A brief summary of this period entitled "Labor Organizations and Labor Politics, 1827-1837," based in part on the material used by the writer, was published by Professor John R. Commons in the Quarterly Journal of Economics, 1907, XXI, 323–329. A discussion of the working class origins of the public school system in America, also based in part upon this material, is contained in Frank Tracy Carlton, Economic Influences upon Educational Progress in the United States, 1820-1850, University of Wisconsin, Bulletin, Economics and Political Science Series, Vol. IV, No. 1 (Madison, 1908). The Webbs' History of Trade Unionism (London, 1911) Chap. II, 102-161, deals with the contemporary movement in England, and offers a valuable historical perspective.
By far the most valuable sources of information for this period have been the few existing files of papers published during these years. The newspapers and periodicals may be roughly divided into two classes, those which were sympathetic and those which were hostile towards the labour movement. Among the sympathetic papers the most important were the Baltimore Republican, the Morning Herald1 and the Evening Post of New York, the Pennsylvanian and the Public Ledger of Philadelphia, the Boston Transcript, and the Washingtonian of Washington, D. C. The chief papers opposed to the labour movement during this period were the New York Journal of Commerce, the Philadelphia National Gazette, the Boston Courier, the Albany Argus, and the United States Telegraph of Washington. Other general papers which from time to time printed labour news were Niles' Weekly Register, of Baltimore; the American Sentinel, the Freeman's Journal, the Democratic Press, the Free Trade Advocate, Poulson's American Daily Advertiser, the Pennsylvania Inquirer, the Philadelphia Gazette, the United States Gazette, and the Banner of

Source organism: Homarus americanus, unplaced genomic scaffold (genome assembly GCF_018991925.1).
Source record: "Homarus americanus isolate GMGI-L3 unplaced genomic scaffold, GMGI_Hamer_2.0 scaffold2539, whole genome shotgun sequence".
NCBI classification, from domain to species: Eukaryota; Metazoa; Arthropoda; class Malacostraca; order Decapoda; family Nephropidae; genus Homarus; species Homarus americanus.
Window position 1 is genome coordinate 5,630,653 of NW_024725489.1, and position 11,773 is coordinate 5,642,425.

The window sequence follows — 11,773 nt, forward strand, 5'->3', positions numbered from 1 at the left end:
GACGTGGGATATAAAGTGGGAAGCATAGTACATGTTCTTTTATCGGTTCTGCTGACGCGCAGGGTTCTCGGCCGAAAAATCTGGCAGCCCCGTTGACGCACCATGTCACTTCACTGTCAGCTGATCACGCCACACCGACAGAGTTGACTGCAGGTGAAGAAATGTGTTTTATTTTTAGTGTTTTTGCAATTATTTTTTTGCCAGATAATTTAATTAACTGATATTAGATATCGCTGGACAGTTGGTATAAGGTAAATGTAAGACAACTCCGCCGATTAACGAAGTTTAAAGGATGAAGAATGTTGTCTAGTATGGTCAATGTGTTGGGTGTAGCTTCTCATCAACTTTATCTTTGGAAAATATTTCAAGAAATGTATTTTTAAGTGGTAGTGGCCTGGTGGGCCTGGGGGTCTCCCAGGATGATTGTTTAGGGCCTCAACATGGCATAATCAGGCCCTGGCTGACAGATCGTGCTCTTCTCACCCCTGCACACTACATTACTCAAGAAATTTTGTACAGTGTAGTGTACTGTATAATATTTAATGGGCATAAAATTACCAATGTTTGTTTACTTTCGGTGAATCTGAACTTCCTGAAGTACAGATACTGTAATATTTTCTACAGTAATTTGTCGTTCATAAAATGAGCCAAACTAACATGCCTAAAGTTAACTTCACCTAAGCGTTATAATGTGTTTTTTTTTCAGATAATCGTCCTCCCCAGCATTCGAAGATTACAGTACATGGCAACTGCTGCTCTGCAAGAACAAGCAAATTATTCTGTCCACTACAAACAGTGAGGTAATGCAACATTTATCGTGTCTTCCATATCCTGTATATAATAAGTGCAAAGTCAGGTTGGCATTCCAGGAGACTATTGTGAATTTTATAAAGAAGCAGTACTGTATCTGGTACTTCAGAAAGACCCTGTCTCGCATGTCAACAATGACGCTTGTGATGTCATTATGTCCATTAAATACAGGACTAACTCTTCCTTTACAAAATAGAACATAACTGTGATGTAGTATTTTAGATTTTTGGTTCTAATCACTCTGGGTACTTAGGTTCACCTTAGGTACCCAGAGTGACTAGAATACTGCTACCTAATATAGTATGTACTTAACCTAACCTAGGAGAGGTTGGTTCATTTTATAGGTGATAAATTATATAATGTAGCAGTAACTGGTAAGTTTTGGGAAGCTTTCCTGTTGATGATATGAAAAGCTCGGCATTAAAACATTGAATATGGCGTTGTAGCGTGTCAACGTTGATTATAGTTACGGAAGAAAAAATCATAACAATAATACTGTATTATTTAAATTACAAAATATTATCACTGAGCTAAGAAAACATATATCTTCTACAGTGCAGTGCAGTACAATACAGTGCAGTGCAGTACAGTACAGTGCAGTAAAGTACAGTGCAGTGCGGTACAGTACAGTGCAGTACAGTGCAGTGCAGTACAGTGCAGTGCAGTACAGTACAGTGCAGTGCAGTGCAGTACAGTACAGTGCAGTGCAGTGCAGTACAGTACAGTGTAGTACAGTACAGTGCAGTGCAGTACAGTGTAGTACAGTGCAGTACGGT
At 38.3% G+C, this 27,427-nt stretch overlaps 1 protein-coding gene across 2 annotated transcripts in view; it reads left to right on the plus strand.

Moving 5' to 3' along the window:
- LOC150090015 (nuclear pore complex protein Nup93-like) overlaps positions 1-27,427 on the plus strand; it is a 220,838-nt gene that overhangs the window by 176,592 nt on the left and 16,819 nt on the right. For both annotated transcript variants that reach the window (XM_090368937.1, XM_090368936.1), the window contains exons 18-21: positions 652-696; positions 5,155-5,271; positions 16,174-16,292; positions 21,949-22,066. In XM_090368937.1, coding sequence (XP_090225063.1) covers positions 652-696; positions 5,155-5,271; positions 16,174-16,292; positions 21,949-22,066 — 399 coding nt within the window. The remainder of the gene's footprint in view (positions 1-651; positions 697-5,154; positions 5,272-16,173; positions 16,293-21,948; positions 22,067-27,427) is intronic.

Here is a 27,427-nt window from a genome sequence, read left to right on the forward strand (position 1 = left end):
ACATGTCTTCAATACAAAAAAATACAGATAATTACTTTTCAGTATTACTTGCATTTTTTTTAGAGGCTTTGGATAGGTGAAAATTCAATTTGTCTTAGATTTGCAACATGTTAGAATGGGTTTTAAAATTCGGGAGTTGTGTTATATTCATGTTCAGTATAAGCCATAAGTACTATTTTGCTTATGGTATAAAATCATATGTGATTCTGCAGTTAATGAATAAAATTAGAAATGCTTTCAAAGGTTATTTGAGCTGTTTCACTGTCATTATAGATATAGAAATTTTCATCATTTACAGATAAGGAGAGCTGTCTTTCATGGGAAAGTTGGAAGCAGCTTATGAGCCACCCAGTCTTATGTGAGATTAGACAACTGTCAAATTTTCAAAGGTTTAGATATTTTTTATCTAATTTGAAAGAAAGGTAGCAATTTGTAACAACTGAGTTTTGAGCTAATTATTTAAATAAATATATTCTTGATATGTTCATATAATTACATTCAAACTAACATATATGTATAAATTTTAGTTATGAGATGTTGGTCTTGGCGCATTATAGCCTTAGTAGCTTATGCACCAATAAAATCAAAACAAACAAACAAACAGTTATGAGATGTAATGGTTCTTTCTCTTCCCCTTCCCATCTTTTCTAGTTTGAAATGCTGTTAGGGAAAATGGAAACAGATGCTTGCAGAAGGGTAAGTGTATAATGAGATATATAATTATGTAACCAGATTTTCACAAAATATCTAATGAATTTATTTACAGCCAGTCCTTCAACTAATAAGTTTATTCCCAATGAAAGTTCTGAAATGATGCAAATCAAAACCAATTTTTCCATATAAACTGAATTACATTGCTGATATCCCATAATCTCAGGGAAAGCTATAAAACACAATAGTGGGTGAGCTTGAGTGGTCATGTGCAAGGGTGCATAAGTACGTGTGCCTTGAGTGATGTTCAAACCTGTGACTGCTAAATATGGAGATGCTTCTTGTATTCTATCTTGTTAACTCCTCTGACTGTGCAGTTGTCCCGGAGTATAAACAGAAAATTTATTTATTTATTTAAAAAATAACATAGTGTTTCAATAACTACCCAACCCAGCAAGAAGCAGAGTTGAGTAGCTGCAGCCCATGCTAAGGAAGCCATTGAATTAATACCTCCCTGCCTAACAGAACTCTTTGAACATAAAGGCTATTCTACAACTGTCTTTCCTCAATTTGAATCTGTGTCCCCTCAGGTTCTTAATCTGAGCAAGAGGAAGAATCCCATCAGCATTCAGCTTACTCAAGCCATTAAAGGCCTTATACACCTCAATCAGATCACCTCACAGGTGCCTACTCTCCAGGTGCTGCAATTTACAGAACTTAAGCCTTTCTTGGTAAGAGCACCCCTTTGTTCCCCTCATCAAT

1 This was a predecessor, published in 1830, of the Herald, started by James Gordon Bennett in 1835.
2 The Boston Transcript was favourable
to the labour movement until 1864, when it changed its attitude as the result of a printers' strike,